‘2046’ – Wong Kar-wai’s pulp sci-fi romance on Peacock

Wong Kar Wai’s 2046 (China/Hong Kong, 2004), technically a sequel to In the Mood for Love (with references to Wong’s debut feature Days of Being Wild), exists in its own insular universe.

Chow Mo Wan (the glibly charming Tony Leung Chiu-wai) is a pulp fiction writer by day and lounge lizard by night, a smiling womanizer with lacquered hair, a too-neat mustache, and a cocky grin. Living in a half-remembered, half idealized projection of 1960s Hong Kong, he skips across the surface of life with a touch-and-go approach to relationships. Generous with money and time but greedy with his intimacy and commitments, his relationships are never more than skin deep.

Zhang Ziyi is his showgirl neighbor in room 2046 of his ratty Hong Kong motel, the latest in a long line of conquests (Gong Li, Faye Wong, and Carina Lau similarly pass through his arms). As Chow breaks her heart, he casts himself as the tragic hero of unrequited love in his latest work of fiction, an erotic sci-fi serial titled, of course, “2046.” His imagined tale is glimpsed in snippets and suggestions, an artificial, plastic world in glowing neon colors, like a kitsch lounge of the future.



Wong Kar-wai’s films are like seductive dances with his actors, only their practiced moves and elegant fashions serve as emotional armor. The story of 2046 is oblique at best, the narrative slips back in time and forward into fantasy, and the film circles back on itself, as if the emotionally unavailable Chow is doomed to an endless loop.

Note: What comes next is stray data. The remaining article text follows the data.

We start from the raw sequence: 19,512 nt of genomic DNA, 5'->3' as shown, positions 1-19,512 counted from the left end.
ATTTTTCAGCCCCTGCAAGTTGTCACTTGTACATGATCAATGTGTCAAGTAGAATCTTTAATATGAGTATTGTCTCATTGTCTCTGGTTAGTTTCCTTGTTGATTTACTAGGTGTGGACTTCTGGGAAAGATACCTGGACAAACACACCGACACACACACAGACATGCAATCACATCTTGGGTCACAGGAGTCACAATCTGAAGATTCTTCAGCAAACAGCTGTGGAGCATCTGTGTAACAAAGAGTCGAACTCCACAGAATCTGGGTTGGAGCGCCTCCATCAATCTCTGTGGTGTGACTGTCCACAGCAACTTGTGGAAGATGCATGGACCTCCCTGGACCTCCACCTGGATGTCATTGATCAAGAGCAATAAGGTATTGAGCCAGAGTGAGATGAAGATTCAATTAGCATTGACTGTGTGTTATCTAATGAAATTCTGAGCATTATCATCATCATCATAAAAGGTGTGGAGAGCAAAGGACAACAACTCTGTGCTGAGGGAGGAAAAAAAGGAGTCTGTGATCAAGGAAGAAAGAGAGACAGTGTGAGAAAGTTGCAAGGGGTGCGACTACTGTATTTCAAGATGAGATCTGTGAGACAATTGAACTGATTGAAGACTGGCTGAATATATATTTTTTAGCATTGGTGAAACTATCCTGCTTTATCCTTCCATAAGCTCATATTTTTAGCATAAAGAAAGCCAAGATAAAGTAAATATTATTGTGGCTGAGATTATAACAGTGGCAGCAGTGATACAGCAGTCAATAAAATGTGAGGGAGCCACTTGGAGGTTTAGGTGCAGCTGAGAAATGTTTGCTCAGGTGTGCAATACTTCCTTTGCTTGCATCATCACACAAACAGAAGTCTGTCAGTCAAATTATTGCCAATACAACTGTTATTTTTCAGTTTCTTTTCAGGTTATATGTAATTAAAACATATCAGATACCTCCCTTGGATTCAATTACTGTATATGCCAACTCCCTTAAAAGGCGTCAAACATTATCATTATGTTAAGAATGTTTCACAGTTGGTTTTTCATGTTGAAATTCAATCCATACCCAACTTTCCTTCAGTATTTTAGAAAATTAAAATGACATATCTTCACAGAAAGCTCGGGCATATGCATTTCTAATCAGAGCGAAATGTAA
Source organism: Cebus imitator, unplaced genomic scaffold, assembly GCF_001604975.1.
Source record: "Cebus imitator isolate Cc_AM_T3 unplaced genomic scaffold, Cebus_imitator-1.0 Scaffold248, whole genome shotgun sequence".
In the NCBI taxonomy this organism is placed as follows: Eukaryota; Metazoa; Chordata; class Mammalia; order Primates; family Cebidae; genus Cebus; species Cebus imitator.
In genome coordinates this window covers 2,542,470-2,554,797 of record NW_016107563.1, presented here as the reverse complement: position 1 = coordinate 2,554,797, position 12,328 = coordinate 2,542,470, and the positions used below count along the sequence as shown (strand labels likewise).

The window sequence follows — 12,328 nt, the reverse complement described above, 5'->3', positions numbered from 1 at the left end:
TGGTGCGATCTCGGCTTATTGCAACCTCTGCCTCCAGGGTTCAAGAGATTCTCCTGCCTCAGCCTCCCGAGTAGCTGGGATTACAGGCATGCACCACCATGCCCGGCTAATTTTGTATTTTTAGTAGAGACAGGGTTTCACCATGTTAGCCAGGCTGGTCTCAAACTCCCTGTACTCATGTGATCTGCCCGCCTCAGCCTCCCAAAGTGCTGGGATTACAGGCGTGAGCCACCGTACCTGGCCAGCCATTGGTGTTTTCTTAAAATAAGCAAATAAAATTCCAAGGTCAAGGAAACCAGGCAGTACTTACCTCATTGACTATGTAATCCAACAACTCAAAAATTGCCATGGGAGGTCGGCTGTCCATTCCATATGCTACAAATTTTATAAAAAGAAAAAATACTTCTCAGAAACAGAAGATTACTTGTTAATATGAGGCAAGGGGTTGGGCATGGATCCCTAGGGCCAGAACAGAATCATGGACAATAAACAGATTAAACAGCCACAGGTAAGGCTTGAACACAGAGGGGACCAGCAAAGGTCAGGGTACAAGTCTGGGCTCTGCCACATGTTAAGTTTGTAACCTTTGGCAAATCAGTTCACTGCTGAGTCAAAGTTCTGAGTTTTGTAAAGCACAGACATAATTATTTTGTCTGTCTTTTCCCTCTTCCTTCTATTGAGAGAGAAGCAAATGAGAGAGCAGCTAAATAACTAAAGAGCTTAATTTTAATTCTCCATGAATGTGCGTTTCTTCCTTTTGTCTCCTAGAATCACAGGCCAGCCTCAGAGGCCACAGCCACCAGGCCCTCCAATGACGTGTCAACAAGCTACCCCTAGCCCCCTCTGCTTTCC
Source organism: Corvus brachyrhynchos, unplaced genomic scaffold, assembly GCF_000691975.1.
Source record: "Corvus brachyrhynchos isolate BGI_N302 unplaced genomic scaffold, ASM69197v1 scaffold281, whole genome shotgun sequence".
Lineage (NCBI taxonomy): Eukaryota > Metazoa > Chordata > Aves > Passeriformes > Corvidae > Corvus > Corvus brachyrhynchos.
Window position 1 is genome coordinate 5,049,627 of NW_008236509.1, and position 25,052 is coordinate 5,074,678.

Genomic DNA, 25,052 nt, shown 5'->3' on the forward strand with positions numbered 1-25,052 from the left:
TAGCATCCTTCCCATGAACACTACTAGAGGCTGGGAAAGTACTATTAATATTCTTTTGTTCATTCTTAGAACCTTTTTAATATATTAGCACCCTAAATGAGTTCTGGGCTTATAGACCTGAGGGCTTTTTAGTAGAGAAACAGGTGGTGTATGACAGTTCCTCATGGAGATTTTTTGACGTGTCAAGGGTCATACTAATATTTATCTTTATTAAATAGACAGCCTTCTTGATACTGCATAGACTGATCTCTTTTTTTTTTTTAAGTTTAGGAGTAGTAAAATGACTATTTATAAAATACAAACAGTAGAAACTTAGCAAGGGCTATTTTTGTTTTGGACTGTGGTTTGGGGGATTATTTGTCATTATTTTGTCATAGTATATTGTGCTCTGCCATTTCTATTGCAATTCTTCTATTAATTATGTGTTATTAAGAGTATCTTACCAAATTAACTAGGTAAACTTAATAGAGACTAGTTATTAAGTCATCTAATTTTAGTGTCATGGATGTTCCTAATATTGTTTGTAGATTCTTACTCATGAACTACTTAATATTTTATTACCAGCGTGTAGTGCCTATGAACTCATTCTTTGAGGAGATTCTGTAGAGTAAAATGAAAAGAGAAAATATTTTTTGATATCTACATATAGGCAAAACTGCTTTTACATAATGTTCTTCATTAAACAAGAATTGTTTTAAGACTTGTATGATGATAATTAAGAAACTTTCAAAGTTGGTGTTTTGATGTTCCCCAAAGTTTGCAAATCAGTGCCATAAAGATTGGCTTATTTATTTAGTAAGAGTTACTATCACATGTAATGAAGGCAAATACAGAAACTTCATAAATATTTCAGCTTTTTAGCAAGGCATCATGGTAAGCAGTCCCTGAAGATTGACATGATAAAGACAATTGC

The hazy intensity of the saturated images, the enchanting soundtrack of lush lounge music, and Wong’s way of tilting intimate scenes with his skewed visuals, all create an atmosphere thick with longing and loneliness. Cinematographer extraordinaire Christopher Doyle creates a tawdry glamour and vibrant texture for Wong’s meditation on memory, regret, and emotional paralysis. The result is rich, lush, simply exquisite.

If there is a cinema more sensuous than that of Hong Kong’s master of the exquisite image Wong Kar-wai, I have yet to see it.

It won best actress and actress awards for Tony Leung Chiu-wai and Zhang Ziyi from the Hong Kong Film Awards and the award for best cinematography from the National Society of Film Critics, plus awards from the New York Film Critics Circle, the Los Angeles Film Critics Association, and the Hong Kong Film Critics Society.

Rated R, in Cantonese with English subtitles.

Also on DVD and on SVOD through Amazon Video, iTunes, GooglePlay, Vudu and/or other services. Availability may vary by service.
2016 [DVD]
World of Wong Kar Wai (As Tears Go By, Days of Being Wild, Chungking Express, Fallen Angels, Happy Together, In the Mood for Love, 2046) (The Criterion Collection) [Blu-ray]

Don’t miss a single recommendation. Subscribe to the Stream On Demand weekly newsletter (your E-mail address will not be shared) and follow us on Facebook and X (formerly known as Twitter).

On Blu-ray and DVD with interviews with director Wong Kar-wai and stars Tony Leung and Ziyi Zhang, three featurettes, deleted scenes, an alternate ending, a music montage, notes on the numerology of 2046, and a poster gallery.

https://streamondemandathome.com

Sean Axmaker is a Seattle film critic and writer. He writes the weekly newspaper column Stream On Demand and the companion website, and his work appears at RogerEbert.com, Turner Classic Movies online, The Film Noir Foundation, and Parallax View.

Related posts